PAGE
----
B. Setting 

1. Prognosticate (predict) the working

environment of the graduate for the 15 to

20 years of expected active nursing.

This means where nurses might beworking; e.g. specialties, community,

hospitals, day care surgery units etc.

2. Describe the current community, the

environment in which health is provided.3. Describe the educational environment of 

the school of nursing.

4. Describe the current and projected major 

health problems of the area and of the

country

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Conceptual Framework

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Conceptual Fr amework

C. Students1. Survey the demographic characteristics

of the students who are currently enrolled

in the school(s) of nursing.

2. Assess the personality and personalpreferences of the students

3. Assess the educational and nursing

attainments and needs of the students.

4. Determine what if any differences aredesired in the following:

a. type of students accepted into the program

b. characteristics desired on exit from program.

5. Formulate a list of concepts, postulates,

propositions, principles and theories of 

learning that are congruent with student

and faculty characteristics

6. Assess and describe the faculty of the

school of nursing

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Conceptual Fr amework

D. Knowledge or subject 

matter 

1. List the concepts deemed (think)important to the faculty, students,

and university that are applicable to

the practice of nursing.

2.Survey the literature for constructs& theories that useful to nursing.

3.Select or devise a conceptual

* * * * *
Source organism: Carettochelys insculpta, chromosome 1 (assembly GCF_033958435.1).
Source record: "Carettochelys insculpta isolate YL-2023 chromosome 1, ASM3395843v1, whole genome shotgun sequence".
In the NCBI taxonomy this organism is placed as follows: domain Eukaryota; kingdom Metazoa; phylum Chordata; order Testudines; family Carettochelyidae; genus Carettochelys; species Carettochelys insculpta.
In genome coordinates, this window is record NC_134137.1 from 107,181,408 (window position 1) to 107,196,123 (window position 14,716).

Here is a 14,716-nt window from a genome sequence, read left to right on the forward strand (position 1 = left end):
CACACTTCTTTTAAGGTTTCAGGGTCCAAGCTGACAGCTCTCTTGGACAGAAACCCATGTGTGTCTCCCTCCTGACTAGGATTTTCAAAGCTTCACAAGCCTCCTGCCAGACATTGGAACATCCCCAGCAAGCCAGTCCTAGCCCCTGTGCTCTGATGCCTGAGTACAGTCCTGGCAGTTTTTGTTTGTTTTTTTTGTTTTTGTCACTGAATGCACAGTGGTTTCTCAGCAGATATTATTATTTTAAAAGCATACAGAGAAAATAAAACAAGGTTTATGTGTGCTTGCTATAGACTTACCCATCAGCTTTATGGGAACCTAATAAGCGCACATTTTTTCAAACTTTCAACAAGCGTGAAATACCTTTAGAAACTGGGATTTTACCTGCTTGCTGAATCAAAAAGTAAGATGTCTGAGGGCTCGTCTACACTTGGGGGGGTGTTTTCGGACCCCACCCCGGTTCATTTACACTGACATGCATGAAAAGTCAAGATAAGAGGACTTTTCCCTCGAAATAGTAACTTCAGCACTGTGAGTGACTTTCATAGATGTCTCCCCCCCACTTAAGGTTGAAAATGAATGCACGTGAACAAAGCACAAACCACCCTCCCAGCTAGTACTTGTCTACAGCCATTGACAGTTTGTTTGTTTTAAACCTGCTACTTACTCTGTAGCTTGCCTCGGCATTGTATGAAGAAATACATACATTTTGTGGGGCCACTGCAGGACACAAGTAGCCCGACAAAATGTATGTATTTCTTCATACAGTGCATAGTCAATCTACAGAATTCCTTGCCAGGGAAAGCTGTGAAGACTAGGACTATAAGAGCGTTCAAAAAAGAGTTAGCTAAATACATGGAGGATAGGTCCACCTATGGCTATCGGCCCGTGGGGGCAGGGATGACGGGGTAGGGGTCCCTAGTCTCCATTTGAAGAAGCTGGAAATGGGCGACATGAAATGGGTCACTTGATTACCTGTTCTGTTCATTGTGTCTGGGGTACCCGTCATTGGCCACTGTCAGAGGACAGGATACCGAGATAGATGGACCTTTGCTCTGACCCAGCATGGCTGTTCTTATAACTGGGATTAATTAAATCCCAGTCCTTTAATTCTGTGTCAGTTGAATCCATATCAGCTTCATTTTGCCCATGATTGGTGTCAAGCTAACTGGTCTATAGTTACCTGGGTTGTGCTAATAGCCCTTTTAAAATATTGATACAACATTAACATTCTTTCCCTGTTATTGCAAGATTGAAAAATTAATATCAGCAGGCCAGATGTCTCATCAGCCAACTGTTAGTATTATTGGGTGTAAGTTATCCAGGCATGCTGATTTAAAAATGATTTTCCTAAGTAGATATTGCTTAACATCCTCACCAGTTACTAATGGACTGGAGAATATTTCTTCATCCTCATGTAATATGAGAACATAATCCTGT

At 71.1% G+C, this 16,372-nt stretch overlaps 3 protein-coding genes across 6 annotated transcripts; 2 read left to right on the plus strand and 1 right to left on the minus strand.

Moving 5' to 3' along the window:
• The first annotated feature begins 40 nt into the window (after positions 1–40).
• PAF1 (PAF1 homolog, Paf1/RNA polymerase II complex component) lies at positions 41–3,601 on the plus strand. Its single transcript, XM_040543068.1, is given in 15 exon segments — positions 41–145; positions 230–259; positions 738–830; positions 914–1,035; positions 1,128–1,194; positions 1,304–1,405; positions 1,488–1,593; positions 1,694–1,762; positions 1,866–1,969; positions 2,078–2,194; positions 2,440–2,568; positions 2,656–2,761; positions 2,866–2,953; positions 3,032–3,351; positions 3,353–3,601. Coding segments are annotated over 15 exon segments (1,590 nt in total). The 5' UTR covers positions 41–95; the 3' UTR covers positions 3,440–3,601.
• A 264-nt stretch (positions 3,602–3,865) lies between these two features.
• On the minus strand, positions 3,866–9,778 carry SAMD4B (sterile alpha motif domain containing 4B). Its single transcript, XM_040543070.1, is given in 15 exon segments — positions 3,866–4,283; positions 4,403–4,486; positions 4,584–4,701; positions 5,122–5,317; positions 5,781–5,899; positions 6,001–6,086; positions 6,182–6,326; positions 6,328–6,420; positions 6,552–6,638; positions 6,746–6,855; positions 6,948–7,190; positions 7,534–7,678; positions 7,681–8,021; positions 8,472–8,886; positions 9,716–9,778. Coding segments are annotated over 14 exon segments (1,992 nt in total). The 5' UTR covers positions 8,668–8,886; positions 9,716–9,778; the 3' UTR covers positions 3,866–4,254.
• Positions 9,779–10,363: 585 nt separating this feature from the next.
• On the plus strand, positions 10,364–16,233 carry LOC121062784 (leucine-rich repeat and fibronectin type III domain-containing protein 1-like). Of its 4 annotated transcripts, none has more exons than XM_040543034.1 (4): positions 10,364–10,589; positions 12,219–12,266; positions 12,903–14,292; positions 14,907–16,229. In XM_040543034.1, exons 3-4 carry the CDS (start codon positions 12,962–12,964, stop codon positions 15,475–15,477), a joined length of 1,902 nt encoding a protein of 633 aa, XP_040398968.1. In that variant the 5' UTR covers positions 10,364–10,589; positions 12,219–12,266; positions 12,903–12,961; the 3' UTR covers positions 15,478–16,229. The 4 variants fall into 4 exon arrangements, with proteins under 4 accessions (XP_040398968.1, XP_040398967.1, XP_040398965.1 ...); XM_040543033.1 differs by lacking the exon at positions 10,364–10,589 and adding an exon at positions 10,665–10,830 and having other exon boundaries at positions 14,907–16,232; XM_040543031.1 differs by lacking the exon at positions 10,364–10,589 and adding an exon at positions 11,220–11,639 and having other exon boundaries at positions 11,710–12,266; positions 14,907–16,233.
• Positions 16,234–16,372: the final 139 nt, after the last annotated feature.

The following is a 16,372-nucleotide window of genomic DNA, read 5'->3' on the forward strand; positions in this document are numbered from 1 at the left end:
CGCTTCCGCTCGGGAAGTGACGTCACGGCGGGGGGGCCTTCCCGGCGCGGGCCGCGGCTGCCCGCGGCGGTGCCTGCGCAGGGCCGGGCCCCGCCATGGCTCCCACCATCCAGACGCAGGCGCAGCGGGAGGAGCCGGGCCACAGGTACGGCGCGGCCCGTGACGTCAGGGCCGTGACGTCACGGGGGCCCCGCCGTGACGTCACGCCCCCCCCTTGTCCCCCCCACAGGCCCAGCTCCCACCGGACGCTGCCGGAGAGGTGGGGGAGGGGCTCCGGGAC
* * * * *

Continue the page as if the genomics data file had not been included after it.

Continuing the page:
constructs or theory of nursing thatcan be used in nursing practice

and/or education

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2 C I l t ti ( i ifi ti )

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2. Course Implementation (vivification)

 A. Conceptual F ramework 

1. List definitive curriculum commitments explicitor implicit in theoretical & philosophical statements

as an implementation or functional checklist

B. Aims

1. Describe essential nursing behaviors (graduate).

2. Establish program objectives.

C.Content 

1. Pattern course configur ation.

2. Select content based on the following:a. the processes inherent in nursing

b. the information of nursing

3. Arr  ange the content in a pattern considering

the following:

a. natural groupings b. level of complexity

4. Devise course as follows:

a. establish course objectives

b. Select the learning activities that will provide the

content necessary to accomplish the objectives.

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Continue

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Continue«

D. Evaluation

1. Establish minimal competencies or 

mastery criteria directly from objectives.

2. Make grading decisions and establish

grading policies consistent with

institutional guidelines, facultyphilosophy, and selected learning

theories

Bevis stresses that curriculum

development is not a sequential activity. Activities are often being 

carried out at same time and affecting 

one another. The important part of 

successful curriculum development is

openness of communication and 

involvement of each faculty member in

the curriculum process.

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References

Bevis, E. O. (1988). ³Curriculum

building in Nursing A Process´ 3rd

Edition

Curzon, L.B., Teaching in Further 

Education". An Outline of Principles

and Practice". Third Edition Holt,

Rinchart and Winston, 1985

Torres, G., Stanton, M.,

"Curriculum Process in Nursing".

Prentice-Halt, Inc., 1982.